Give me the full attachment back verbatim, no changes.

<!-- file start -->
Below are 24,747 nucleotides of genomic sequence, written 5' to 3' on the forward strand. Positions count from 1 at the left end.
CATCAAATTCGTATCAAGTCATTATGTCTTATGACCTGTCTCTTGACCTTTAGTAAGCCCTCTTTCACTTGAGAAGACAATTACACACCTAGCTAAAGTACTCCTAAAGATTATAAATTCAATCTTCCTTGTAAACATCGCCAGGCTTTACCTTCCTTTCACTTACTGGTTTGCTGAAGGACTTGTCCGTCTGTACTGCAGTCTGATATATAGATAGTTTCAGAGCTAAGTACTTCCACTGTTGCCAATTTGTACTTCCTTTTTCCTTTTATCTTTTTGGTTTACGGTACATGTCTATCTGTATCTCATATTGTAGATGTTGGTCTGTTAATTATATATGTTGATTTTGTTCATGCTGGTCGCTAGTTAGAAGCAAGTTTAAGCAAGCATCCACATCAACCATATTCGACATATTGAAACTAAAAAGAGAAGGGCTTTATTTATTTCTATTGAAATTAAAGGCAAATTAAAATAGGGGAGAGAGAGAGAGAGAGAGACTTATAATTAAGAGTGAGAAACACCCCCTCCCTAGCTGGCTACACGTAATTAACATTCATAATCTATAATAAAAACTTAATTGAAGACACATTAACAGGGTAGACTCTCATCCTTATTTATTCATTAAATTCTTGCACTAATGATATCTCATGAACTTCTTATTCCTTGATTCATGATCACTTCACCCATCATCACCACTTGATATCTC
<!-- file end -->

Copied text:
Below are 24,747 nucleotides of genomic sequence, written 5' to 3' on the forward strand. Positions count from 1 at the left end.
CATCAAATTCGTATCAAGTCATTATGTCTTATGACCTGTCTCTTGACCTTTAGTAAGCCCTCTTTCACTTGAGAAGACAATTACACACCTAGCTAAAGTACTCCTAAAGATTATAAATTCAATCTTCCTTGTAAACATCGCCAGGCTTTACCTTCCTTTCACTTACTGGTTTGCTGAAGGACTTGTCCGTCTGTACTGCAGTCTGATATATAGATAGTTTCAGAGCTAAGTACTTCCACTGTTGCCAATTTGTACTTCCTTTTTCCTTTTATCTTTTTGGTTTACGGTACATGTCTATCTGTATCTCATATTGTAGATGTTGGTCTGTTAATTATATATGTTGATTTTGTTCATGCTGGTCGCTAGTTAGAAGCAAGTTTAAGCAAGCATCCACATCAACCATATTCGACATATTGAAACTAAAAAGAGAAGGGCTTTATTTATTTCTATTGAAATTAAAGGCAAATTAAAATAGGGGAGAGAGAGAGAGAGAGAGACTTATAATTAAGAGTGAGAAACACCCCCTCCCTAGCTGGCTACACGTAATTAACATTCATAATCTATAATAAAAACTTAATTGAAGACACATTAACAGGGTAGACTCTCATCCTTATTTATTCATTAAATTCTTGCACTAATGATATCTCATGAACTTCTTATTCCTTGATTCATGATCACTTCACCCATCATCACCACTTGATATCTC